- Satan means the Accuser. Satan is the power behind all kingdoms because all kingdoms are based on scapegoating processes that bring social solidarity into being in the first instance, so that we still do generate our social solidarity at the expense of enemies and victims. In that sense, Satan is the mastermind behind the kingdoms of this world. So his claim is absolutely legitimate.
- Jesus is going to bring another kingdom into being, but it’s precisely not that kind of kingdom.
- Jesus quotes scripture in both these temptations. This goes back to last week’s lecture (tape #2) about Mary erupting with song from the Hebrew scriptures. Quoted Benard: “So here [namely, the Magnificat] the words, as well as the thoughts, are those of a high-souled Hebrew maiden of devout and meditative habit, whose mind has taken the tone of the Scriptures in which she has been nurtured.” Associated with swaddling. Here Jesus speaks as the product of a religious culture. We need to appreciate what it means to be shaped by culture.
- The devil plays a role exactly like the serpent in the garden. He tries to get Jesus interested in the kingdoms of this world. Is Jesus going to imitate the devil, or vice versa? Jesus is not going to imitate the devil in any serious way. But for the third temptation the devil imitates Jesus by quoting scripture: for it is written, ‘He will command his angels concerning you, to protect you,’
- Jesus is human and he is seriously tested. These are not mock tests. And he realizes this is not what he is called to do.
*End of notes from Gil Bailie’s lecture on Luke 4:1-13*
Reflections and Questions
1. Taking a cue from Marty Aiken‘s paper, “Luke and the Opportune Time: Reading the Temptation Story as Preface to Kingdom and Prologue to Passion,” my 2004 sermon, “‘Lead Us Not into Temptation,'” reads this temptation story into our Lord’s Passion story — and then also into the ministry through which we are invited to participate in the coming of God’s Kingdom into this World.
2. In 2010 the sermon was titled “A Win-Win Scenario.”
3. In 2013 the sermon was titled “Big Picture, Little Picture,” using a great illustration from the Raven Foundation on “The Evolution of Religion” to capture the big picture of Satan having power over all the kingdoms of the world and how Jesus conquers that power. The little picture involves how you and I fit into that big picture of God conquering Satan — in this case, with Lenten fasting that stands in solidarity with the victims of Satan’s reign.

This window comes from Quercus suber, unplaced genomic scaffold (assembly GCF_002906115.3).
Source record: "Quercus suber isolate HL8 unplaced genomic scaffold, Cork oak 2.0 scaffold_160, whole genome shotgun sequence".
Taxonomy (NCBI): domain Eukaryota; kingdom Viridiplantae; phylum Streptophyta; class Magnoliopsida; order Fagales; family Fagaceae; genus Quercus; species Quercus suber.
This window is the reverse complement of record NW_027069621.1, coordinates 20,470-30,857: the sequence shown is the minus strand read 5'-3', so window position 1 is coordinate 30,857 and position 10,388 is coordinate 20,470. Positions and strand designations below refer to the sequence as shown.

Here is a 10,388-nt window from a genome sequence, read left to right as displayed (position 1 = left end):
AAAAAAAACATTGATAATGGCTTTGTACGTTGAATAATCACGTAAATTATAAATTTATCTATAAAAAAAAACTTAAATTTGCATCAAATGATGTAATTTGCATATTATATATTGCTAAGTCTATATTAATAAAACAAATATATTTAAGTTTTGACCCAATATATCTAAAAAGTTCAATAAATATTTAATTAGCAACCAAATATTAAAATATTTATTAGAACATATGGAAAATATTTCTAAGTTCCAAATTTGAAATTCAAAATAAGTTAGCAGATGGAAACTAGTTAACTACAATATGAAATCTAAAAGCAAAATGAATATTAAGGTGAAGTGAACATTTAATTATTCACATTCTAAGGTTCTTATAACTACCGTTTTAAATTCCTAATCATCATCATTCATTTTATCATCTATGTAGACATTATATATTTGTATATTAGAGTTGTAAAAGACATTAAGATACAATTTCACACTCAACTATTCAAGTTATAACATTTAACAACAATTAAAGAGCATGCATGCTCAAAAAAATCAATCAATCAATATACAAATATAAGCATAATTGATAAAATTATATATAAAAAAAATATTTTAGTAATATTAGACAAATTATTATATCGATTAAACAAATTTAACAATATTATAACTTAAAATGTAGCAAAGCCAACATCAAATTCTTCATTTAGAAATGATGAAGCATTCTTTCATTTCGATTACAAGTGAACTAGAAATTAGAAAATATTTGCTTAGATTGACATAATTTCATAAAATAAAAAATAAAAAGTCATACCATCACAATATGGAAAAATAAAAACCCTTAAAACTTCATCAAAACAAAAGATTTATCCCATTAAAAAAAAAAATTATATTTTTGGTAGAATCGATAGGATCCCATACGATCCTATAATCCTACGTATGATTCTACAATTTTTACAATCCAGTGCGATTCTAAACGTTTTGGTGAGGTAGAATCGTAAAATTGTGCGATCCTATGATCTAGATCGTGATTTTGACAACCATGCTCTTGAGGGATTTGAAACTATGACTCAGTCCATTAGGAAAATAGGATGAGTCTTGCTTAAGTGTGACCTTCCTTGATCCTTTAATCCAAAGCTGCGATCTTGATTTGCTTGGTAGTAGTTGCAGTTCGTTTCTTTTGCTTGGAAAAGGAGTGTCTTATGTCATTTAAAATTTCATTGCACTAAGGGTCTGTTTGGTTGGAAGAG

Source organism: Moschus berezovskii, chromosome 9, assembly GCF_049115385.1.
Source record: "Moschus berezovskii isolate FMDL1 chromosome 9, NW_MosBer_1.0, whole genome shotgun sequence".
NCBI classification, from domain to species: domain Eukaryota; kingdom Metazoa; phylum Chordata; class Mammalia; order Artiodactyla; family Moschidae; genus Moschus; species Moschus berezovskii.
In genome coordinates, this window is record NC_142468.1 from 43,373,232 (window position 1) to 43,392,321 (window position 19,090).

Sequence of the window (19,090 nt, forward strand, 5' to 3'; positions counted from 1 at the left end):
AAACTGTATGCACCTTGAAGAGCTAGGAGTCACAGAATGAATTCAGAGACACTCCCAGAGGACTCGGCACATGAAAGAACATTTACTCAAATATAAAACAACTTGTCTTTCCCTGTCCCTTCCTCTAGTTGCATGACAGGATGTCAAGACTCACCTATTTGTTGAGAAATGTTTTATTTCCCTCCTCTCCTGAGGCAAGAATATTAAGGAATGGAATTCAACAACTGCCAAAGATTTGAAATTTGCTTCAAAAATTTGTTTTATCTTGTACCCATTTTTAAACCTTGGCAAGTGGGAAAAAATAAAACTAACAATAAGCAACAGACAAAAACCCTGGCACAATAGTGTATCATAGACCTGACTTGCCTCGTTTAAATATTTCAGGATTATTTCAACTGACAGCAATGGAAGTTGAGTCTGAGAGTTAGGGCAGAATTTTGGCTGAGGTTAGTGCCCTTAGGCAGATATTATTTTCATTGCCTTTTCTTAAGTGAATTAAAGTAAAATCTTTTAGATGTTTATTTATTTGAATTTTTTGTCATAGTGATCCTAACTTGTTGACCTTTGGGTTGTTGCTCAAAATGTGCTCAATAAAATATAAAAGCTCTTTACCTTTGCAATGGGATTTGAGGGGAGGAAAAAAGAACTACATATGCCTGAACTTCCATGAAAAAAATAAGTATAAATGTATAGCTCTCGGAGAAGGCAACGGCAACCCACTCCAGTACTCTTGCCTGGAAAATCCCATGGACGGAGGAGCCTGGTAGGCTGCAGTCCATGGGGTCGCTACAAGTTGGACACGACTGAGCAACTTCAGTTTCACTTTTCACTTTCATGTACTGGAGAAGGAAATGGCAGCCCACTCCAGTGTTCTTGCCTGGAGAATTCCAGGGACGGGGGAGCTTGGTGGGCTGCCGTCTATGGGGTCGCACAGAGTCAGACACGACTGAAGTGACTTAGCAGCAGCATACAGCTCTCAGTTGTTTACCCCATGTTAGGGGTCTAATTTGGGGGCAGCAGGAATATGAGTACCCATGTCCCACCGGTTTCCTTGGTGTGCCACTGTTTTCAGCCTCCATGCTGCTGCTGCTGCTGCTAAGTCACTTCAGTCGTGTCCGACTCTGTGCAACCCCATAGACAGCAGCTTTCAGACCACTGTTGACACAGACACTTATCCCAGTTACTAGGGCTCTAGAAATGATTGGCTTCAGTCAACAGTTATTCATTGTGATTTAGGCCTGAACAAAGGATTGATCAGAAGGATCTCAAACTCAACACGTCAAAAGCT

3. In light of our reflections on Romans 10 above, could the preacher talk about our succumbing to the devil’s temptation for making a works righteousness out of belief? Link to a sermon entitled “The Last Temptation,” in which I pose the post-modern temptation to think everyone’s faith in God to be a matter of personal choice as the last temptation. It could literally be the last temptation if everyone succumbed to it so that Christ’s faith was no longer passed on. But I set that up with a “next-to-last temptation”: being overly forceful with sharing one’s personal faith in a way that has now led us on the verge of the last temptation, i.e., the other extreme of not sharing our faith at all. I suggest that behind all this is the “oldest temptation”: the temptation that the first man and woman succumbed to, i.e., the temptation to be like God. Our modern version of this oldest temptation revolves around the interpretation of Romans that I’ve lifted up here. We place too much emphasis on our own personal faiths rather than looking first to the faith of Jesus Christ. It is this misplaced emphasis on our own faiths in Christ that has led first to the next-to-last temptation of too forcefully pushing our own faiths, such that we are now crossing over into what could be the last temptation of not sharing faith at all because we discount all faith as a matter of personal choice. No, sharing faith is still essential. But let it be Christ’s faith that we share, not just our own. How do we share Christ’s faith? Like St. Paul says: By continuing to tell the Gospel story of Jesus Christ as a word of faith on our lips.